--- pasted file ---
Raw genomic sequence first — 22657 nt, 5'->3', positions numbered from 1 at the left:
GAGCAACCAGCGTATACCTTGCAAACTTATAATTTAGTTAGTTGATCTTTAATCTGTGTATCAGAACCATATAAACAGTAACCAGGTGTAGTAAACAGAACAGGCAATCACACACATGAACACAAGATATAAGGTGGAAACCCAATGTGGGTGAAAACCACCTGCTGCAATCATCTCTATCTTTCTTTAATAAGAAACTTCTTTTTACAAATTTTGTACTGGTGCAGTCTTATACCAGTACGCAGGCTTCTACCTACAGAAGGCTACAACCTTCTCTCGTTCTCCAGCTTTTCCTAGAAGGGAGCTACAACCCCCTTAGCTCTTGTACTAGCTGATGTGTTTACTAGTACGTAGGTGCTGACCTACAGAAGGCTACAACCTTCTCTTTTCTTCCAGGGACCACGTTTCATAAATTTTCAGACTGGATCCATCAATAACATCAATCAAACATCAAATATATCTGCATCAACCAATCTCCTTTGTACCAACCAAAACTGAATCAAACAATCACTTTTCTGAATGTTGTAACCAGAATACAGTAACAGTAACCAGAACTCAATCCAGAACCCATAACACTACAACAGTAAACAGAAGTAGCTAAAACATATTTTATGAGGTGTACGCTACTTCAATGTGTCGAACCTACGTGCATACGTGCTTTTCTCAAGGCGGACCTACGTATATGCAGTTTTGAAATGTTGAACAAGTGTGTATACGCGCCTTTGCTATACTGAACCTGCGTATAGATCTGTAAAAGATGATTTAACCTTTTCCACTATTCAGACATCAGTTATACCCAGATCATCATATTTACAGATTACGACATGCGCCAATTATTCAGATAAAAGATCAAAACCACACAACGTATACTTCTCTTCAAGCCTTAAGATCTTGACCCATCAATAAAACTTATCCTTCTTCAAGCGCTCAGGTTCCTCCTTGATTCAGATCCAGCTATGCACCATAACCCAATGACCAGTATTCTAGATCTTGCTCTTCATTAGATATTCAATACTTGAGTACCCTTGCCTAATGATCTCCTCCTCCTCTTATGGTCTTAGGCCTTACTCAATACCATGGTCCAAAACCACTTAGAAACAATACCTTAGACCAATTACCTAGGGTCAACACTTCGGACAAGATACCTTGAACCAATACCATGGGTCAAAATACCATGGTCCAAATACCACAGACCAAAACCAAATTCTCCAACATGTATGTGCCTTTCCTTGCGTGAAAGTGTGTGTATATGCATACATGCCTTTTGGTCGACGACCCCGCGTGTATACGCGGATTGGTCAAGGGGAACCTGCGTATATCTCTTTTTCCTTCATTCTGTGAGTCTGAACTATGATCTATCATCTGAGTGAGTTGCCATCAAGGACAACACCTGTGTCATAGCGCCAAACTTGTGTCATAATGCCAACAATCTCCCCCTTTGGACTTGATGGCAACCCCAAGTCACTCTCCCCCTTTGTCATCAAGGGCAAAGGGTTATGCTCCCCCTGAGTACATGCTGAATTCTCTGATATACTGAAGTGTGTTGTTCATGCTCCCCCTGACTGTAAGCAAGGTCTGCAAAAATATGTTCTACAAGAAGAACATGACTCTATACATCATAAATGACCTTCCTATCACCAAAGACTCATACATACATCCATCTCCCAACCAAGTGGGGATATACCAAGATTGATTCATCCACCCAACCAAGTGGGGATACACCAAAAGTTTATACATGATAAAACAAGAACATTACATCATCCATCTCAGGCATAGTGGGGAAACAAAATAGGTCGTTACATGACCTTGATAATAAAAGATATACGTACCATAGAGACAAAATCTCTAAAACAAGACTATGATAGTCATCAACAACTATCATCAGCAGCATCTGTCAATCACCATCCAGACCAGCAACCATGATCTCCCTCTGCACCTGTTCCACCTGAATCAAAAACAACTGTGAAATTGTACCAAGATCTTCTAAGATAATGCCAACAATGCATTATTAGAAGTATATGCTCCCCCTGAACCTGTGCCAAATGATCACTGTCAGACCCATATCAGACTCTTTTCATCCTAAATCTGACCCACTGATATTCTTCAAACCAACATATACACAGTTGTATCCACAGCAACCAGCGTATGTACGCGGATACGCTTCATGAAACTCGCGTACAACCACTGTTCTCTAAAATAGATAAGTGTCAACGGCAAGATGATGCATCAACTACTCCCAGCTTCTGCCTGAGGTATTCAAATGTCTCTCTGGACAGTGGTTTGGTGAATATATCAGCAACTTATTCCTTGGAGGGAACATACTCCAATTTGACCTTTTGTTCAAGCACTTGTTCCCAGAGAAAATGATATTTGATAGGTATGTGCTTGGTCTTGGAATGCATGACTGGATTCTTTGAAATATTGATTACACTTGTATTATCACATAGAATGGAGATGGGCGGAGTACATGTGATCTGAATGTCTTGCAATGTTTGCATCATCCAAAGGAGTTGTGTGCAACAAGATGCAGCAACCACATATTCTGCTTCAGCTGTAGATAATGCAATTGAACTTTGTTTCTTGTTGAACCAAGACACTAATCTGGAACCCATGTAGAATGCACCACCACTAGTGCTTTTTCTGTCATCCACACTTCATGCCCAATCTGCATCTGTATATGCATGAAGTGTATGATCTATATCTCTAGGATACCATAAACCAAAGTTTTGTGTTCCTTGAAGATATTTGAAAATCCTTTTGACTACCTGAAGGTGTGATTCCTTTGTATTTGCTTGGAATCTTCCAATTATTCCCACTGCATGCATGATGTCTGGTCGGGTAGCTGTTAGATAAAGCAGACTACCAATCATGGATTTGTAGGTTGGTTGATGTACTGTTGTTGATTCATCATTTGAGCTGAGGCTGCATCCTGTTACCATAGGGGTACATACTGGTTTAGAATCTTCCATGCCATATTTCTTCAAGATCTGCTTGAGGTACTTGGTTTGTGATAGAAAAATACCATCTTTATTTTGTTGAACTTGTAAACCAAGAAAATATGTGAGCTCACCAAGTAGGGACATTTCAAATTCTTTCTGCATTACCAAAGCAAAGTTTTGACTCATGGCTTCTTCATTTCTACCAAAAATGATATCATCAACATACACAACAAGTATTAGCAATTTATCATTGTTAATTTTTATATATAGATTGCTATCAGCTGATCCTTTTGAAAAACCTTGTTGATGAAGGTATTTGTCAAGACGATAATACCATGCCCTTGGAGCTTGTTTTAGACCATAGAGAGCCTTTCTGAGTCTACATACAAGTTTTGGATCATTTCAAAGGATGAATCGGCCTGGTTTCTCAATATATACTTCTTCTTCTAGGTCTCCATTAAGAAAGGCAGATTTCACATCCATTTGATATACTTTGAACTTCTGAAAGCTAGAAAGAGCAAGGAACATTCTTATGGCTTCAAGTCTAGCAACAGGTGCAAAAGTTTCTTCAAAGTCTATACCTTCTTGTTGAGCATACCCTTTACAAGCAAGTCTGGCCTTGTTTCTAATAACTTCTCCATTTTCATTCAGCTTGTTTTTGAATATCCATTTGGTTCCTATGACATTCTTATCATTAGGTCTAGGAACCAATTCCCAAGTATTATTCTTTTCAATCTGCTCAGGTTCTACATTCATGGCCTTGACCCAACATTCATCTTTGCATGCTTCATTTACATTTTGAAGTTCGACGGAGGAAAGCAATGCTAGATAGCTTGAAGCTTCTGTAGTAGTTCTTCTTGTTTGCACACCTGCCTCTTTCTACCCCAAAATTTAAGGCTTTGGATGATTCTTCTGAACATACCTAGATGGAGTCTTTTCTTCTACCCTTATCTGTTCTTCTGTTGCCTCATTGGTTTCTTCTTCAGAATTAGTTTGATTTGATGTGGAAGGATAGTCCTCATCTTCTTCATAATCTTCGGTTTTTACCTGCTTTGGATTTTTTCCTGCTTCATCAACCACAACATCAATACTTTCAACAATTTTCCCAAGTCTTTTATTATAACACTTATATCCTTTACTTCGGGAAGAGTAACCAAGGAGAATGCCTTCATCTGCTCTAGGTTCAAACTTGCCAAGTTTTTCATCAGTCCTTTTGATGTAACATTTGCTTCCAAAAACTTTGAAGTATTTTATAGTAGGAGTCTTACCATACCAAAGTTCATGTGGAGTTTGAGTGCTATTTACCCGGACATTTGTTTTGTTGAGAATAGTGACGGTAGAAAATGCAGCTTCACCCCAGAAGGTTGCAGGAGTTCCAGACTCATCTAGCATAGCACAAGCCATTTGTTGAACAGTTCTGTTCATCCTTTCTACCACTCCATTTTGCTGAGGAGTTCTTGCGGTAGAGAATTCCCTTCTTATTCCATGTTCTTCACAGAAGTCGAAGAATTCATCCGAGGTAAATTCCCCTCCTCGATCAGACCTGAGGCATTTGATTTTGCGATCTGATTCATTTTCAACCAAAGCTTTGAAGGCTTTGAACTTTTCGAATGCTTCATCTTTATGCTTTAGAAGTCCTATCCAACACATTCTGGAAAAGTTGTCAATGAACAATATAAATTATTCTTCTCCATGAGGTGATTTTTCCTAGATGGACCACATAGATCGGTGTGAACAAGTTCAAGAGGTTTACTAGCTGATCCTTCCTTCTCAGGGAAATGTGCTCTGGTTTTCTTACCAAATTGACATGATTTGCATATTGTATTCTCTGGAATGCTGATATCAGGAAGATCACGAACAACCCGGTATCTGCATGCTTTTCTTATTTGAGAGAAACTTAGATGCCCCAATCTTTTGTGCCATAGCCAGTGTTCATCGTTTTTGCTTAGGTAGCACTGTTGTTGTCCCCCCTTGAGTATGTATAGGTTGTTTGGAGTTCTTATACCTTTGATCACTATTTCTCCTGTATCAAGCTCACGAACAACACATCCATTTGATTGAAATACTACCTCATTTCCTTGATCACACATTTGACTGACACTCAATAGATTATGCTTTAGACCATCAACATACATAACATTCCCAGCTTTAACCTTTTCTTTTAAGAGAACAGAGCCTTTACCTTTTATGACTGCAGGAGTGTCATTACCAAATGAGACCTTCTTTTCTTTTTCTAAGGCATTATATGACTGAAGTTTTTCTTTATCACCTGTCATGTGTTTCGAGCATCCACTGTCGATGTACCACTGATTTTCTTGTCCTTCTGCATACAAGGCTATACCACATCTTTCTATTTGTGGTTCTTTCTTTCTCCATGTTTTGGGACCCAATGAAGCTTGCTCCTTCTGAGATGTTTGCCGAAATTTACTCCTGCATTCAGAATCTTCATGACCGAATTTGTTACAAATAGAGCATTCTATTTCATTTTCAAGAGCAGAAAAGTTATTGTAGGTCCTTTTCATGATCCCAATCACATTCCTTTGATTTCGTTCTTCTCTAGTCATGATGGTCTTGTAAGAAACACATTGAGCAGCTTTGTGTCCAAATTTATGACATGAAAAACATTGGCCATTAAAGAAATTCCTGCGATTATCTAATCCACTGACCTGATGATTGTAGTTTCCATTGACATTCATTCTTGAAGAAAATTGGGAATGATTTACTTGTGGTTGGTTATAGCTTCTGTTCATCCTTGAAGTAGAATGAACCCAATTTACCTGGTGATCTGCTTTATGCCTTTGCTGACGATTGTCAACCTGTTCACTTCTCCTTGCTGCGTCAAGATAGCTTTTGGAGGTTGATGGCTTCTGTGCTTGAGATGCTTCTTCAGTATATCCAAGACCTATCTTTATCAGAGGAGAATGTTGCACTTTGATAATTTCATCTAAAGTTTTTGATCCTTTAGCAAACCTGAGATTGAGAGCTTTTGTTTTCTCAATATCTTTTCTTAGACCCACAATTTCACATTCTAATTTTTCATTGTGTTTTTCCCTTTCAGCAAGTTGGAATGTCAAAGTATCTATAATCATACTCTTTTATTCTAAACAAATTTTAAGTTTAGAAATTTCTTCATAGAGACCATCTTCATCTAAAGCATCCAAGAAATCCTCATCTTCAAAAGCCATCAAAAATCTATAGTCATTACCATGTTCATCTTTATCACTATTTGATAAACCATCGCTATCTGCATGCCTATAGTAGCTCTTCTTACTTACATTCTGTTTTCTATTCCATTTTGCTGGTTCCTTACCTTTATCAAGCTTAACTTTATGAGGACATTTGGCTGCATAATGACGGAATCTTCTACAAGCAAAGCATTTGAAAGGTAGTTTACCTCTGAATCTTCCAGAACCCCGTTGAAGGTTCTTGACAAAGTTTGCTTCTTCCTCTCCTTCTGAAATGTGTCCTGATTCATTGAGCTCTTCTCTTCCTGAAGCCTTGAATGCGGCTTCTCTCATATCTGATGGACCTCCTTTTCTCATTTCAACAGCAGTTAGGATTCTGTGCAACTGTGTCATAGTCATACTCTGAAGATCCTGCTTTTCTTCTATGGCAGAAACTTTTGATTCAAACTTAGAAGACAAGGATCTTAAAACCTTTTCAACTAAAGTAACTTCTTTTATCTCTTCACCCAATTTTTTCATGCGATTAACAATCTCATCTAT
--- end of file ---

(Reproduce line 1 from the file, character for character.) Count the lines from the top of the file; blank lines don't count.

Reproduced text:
Raw genomic sequence first — 22657 nt, 5'->3', positions numbered from 1 at the left: